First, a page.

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November 30, 2022

President of the Constitutional Court of Romania: Fundamental rights cannot be affected by an emergency ordinance, law is needed

The President of the Constitutional Court of Romania (CCR), Valer Dorneanu, told Thursday evening private television broadcaster Antena3, that the fundamental human rights cannot be affected by an emergency ordinance, and that the measures on the restriction of fundamental rights and freedoms to be valid, a law should have been drafted.

“The framework-law of the emergency ordinance – this article should have been followed by an organic law, regulating all the measures that the authorities must take – Parliament, Government. It did not happen. An emergency ordinance was issued, 1/99, which took place around the arrival of the miners, was, as some say, bungled, on the same day the ordinance was put together, the approvals were obtained, it was published in the Official Gazette. (…) Normally , in order to accomplish what the legislature did not do in ’99, to pass a bill as a whole, this emergency ordinance has been issued, which has this limitation, this prohibition provided for in Article 115 para. 6, you cannot affect fundamental rights, and then these effects had to be given by law,” said Dorneanu.

He specified that, by the decision of the CCR, it was Emergency Ordinance 34 that was declared unconstitutional, and not state of emergency.

He added that Article 93 of the Constitution gives the president the right to declare a state of emergency, which he did, but “This article, allow me to say it, not the Court, is slightly flawed. It says ‘declare a state of emergency.’ Is it a mere statement, or can the President take some measures?! It does not follow from Article 93, quite the opposite, it follows that the declaration of a state of emergency must be approved by Parliament, which must be convened and it follows that Parliament is the one to take some measures,” Dorneanu said.

The Constitutional Court of Romania decided on Wednesday that the provisions of art. 28 of OUG 1/1999, which established the fines for non-compliance with the restrictions during the state of emergency, are lacking in clarity, precision and predictability, and the establishment of the deeds whose commission constitutes contraventions is left, arbitrarily, to the free assessment of the police officers.

Also on Wednesday, CCR decided that OUG 34/2020 for the amendment and completion of OUG 1/1999 regarding the state of siege and the state of emergency is unconstitutional, as a whole, specifying that the restriction of some fundamental rights and freedoms cannot be carried out by emergency ordinances, but by an organic law adopted in Parliament.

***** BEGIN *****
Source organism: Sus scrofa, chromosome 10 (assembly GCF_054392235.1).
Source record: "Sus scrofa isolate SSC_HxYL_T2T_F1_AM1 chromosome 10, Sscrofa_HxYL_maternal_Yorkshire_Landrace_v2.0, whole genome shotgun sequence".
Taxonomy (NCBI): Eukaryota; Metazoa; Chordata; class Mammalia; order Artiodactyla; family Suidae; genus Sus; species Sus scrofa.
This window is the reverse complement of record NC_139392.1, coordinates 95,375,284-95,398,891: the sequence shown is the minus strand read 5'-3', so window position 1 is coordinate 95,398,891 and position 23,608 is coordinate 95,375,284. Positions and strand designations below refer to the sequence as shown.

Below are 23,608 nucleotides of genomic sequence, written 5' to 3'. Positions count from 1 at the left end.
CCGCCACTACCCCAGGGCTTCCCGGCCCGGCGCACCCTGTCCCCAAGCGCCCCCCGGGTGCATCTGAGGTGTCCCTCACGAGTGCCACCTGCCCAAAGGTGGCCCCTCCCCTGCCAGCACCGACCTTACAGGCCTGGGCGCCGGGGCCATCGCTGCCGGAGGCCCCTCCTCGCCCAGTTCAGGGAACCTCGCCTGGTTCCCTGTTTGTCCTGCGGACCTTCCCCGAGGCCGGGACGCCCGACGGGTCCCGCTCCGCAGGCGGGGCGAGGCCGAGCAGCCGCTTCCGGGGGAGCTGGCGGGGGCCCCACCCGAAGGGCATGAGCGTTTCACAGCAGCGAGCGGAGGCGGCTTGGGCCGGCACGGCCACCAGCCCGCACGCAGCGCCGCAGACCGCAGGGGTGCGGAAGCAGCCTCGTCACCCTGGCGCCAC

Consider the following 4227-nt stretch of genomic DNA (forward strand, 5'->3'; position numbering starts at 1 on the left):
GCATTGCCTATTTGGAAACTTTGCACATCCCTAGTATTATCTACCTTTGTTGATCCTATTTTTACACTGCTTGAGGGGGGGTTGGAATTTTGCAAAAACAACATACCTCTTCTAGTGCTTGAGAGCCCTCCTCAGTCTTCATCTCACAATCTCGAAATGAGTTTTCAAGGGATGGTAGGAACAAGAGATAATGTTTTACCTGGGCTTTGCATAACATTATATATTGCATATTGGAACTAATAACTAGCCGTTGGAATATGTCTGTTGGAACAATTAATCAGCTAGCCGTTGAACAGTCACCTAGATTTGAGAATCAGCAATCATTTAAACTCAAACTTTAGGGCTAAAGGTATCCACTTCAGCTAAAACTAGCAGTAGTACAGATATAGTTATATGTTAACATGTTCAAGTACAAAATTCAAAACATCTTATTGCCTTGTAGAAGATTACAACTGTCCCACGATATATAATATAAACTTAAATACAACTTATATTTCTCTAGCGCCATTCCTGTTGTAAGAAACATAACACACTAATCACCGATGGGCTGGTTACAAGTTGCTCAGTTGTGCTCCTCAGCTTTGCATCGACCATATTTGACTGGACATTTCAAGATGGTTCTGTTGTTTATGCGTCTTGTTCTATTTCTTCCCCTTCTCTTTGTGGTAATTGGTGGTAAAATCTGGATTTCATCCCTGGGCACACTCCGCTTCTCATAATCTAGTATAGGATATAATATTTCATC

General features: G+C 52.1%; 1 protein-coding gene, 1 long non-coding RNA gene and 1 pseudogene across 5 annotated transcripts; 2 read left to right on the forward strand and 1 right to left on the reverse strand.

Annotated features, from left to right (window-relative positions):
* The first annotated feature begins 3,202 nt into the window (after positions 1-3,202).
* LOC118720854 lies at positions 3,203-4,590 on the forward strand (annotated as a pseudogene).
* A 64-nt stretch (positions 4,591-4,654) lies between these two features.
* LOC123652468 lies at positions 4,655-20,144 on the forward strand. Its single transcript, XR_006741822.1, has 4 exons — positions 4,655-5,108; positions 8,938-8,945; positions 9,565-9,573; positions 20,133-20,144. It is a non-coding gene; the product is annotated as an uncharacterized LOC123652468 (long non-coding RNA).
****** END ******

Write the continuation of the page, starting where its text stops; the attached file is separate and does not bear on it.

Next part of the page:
In the opinion of the CCR, OUG 34/2020 for the amendment and completion of OUG 1/1999 was adopted in violation of art.115 par. (6) of the Constitution, since through its normative content it aimed at restricting the exercise of certain fundamental rights and freedoms (the right to property, the right to work and social protection, the right to information, economic freedom).


Iohannis: CCR’s view is surprising


Dorneanu’s statements  came out after President Klaus Iohannis on Thursday labeled the CCR view as “surprising” and maintained that, without the sanctions imposed during the state of emergency, there would have been more deaths.

“I saw yesterday the amount of satisfaction with which some politicians received the CCR [Constitutional Court of Romania] ruling on the fines enforced during this state of emergency period. It is yet another sign of carelessness, recklessness and misunderstanding of the mission they have, as well as a proof that for these politicians the political interest is above people. It is not entirely surprising that these sanctions are disputable today, although it is obvious for all of us that they have been useful to prevent the spread of the virus. Nonetheless surprising is the view of some authorities, who, through their mission or legal nature, have the constitutional obligation of not losing sight, when making decisions, of the general interest of the society. I am saying this will all responsibility, without these sanctions, the dead that we are mourning today would have been much more,” the head of state said at the Cotroceni Presidential Palace.

According to Iohannis, in the current crisis “those responsible and brave separate out from those irresponsible, opportunists and populists who only make false promises.”

He underscored that Romania, confronted with an unprecedented threat same as all the other states of the world, had to take drastic measures to protect the people and prevent the spread of the novel coronavirus.

Iohannis has stressed that the danger of the epidemic has not passed “with the ruling of the Constitutional Court,” and the rules and sanctions imposed by the authorities didn’t have and do not have any other purpose than that of protecting health and life.


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